Postgrad LIVE! Study Fairs

Birmingham | Edinburgh | Liverpool | Sheffield | Southampton | Bristol

University of Liverpool Featured PhD Programmes
Engineering and Physical Sciences Research Council Featured PhD Programmes
Coventry University Featured PhD Programmes
Imperial College London Featured PhD Programmes
University College London Featured PhD Programmes

Analysis of a novel polar auxin transport pathway component in Arabidopsis

  • Full or part time
  • Application Deadline
    Friday, January 11, 2019
  • Funded PhD Project (European/UK Students Only)
    Funded PhD Project (European/UK Students Only)

Project Description

Auxin plays a key role in coordinating diverse aspects of plant development, contributing to crop productivity. This includes the development of the shoot, root, flowers, seeds, fruit, stem elongation, tissue differentiation. An important aspect of the mode of action of auxin is its polar transport within developing tissues, to establish concentration gradients that create positional information to allow spatial regulation of gene expression patterns. The most important components of the directional auxin transport mechanism are the family auxin efflux carriers (the PIN proteins), some of which localize to specific faces of the plasma membrane, to control directional auxin efflux. Rapid changes in cell polarity involve clathrin-mediated endocytosis and recycling of PINs. Auxin itself inhibits this recycling, resulting in an accumulation of PIN proteins at the plasma membrane, so promoting its own efflux. While the endocytic model accounts for the dynamic relocalization of PINs to different surfaces of the cell, it does not explain mechanistically how PIN proteins are delivered to the plasma membrane following their translation in the endoplasmic reticulum (ER). We have identified a novel mutant defective in the polar auxin transport pathway. The gene involved is VAMP714, identified as both gain of function and loss of function mutants (Lindsey lab, unpublished). Bioinformatics analysis suggests the gene is an R-SNARE, and evidence suggests it is localised to the trans-Golgi vesicles, and co-localises with PIN proteins. vamp714 mutants fail to correctly localise PIN proteins to the plasma membrane, and show reduced polar auxin transport (Lindsey lab, unpublished). We therefore hypothesise that VAMP714 is essential for the delivery of PIN proteins to the plasma membrane. The aim of this project is to characterise the essential role of the Arabidopsis thaliana VAMP714 in delivering PIN proteins to the plasma membrane. Specific objectives are: 1) to characterise the localisation of VAMP714::VAMP714:mCherry in Arabidopsis cells, by co-localization with subcellular compartment markers; 2) to determine whether VAMP714 protein localisation forms part of the endocytic recycling pathway, using recycling inhibitors such as latrunculin B and Brefeldin A; 3) to characterise in detail the meristem phenotype of vamp714 mutants. Preliminary data suggest that VAMP714 is required for maintenance of the stem cell niche in the root meristem; 4) to characterise PIN localization in vamp714 mutants; 5) to characterise changes in gene transcription in vamp714 mutants with a focus on the analysis of key genes known to be a) auxin-regulated in the meristem and b) regulators of meristem identity and function.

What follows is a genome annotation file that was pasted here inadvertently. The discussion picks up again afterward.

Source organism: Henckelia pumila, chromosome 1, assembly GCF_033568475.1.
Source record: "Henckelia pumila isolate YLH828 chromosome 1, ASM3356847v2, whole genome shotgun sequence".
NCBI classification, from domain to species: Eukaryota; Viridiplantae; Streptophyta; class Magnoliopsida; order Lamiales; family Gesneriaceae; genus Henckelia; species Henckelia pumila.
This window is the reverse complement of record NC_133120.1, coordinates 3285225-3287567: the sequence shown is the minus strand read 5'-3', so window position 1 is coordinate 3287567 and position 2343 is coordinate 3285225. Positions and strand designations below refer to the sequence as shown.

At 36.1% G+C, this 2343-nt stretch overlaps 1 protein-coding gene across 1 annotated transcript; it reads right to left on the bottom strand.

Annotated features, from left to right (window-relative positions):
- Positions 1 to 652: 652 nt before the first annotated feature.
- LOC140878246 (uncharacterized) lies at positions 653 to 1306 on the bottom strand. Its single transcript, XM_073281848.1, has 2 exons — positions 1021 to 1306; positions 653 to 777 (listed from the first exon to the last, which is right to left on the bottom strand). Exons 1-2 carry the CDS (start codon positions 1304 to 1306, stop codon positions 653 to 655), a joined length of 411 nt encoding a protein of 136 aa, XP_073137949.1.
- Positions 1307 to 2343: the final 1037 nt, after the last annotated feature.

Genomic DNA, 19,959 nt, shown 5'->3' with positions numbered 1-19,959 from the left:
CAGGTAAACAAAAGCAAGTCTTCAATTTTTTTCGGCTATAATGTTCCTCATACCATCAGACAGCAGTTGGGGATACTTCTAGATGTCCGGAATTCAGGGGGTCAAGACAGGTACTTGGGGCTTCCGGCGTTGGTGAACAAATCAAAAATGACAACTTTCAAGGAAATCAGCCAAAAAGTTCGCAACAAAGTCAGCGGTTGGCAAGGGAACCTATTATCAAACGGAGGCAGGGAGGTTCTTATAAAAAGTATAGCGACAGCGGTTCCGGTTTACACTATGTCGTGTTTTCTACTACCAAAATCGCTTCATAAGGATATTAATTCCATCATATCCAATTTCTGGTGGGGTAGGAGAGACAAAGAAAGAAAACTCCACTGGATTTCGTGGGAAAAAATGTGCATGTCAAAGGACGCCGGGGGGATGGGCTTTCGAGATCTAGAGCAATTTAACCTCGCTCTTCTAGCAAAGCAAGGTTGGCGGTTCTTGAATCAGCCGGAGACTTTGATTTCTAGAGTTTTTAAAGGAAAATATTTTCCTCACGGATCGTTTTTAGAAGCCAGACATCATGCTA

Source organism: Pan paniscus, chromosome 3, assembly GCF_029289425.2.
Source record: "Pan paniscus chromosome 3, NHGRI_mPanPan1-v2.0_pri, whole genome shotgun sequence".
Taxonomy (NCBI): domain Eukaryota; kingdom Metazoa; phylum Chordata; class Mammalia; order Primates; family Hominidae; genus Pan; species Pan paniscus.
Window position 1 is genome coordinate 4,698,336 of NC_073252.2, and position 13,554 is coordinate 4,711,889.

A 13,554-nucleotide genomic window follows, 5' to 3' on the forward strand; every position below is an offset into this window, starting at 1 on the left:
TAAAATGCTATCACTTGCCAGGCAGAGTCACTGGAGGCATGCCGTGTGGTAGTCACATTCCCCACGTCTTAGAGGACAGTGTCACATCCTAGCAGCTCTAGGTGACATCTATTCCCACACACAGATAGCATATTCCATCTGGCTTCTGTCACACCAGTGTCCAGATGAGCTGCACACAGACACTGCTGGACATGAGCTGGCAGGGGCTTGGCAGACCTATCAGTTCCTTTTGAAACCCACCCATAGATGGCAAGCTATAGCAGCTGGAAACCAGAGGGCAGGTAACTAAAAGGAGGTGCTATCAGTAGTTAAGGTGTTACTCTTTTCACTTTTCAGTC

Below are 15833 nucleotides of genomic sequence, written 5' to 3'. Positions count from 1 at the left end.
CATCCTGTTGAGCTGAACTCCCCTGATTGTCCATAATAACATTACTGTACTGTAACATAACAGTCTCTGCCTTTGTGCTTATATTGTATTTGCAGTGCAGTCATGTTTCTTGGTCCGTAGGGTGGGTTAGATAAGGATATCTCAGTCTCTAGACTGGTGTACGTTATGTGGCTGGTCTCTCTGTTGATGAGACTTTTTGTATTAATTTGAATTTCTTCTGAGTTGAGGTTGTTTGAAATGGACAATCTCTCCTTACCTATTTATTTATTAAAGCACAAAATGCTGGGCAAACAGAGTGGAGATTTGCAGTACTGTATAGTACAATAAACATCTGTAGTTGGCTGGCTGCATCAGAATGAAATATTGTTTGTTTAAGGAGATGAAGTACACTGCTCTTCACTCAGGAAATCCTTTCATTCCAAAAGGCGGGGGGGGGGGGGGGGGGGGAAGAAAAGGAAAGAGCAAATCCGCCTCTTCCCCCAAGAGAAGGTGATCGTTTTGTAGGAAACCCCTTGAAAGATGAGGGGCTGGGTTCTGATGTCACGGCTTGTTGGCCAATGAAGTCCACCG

The project provides training in New Ways of Working, and specifically in advanced bioimaging, bioinformatics and transcriptomics. There is also the opportunity to use information from the project to develop further the predictive mathematical model we have developed and published that allows us to understand the crosstalk between auxin, its synthesis and transport (via PIN proteins), and other genes and signalling components in the root meristem (e.g. Moore et al. 2015 New Phytologist 207(4): 1110-1122).

For further information see the website: https://www.dur.ac.uk/biosciences/

To apply

Please complete the online application form and attach a full CV and covering letter. Informal enquiries may be made to

Funding Notes

This is a 4 year BBSRC studentship under the Newcastle-Liverpool-Durham DTP. The successful applicant will receive research costs, tuition fees and stipend (£14,777 for 2018-19). The PhD will start in October 2019. Applicants should have, or be expecting to receive, a 2.1 Hons degree (or equivalent) in a relevant subject. EU candidates must have been resident in the UK for 3 years in order to receive full support. There are 2 stages to the application process.

References

E Short, M Pullen, G Imriz, D Liu, N Cope-Selby, F Hetherington, A Smertenko, PJ Hussey, JF Topping, K Lindsey (2018) Epidermal expression of a sterol biosynthesis gene regulates root growth by a non-cell autonomous mechanism in Arabidopsis. Development 145, dev160572 doi: 10.1242/dev.160572

Email Now

Insert previous message below for editing? 
You haven’t included a message. Providing a specific message means universities will take your enquiry more seriously and helps them provide the information you need.
Why not add a message here
* required field
Send a copy to me for my own records.

Your enquiry has been emailed successfully





FindAPhD. Copyright 2005-2018
All rights reserved.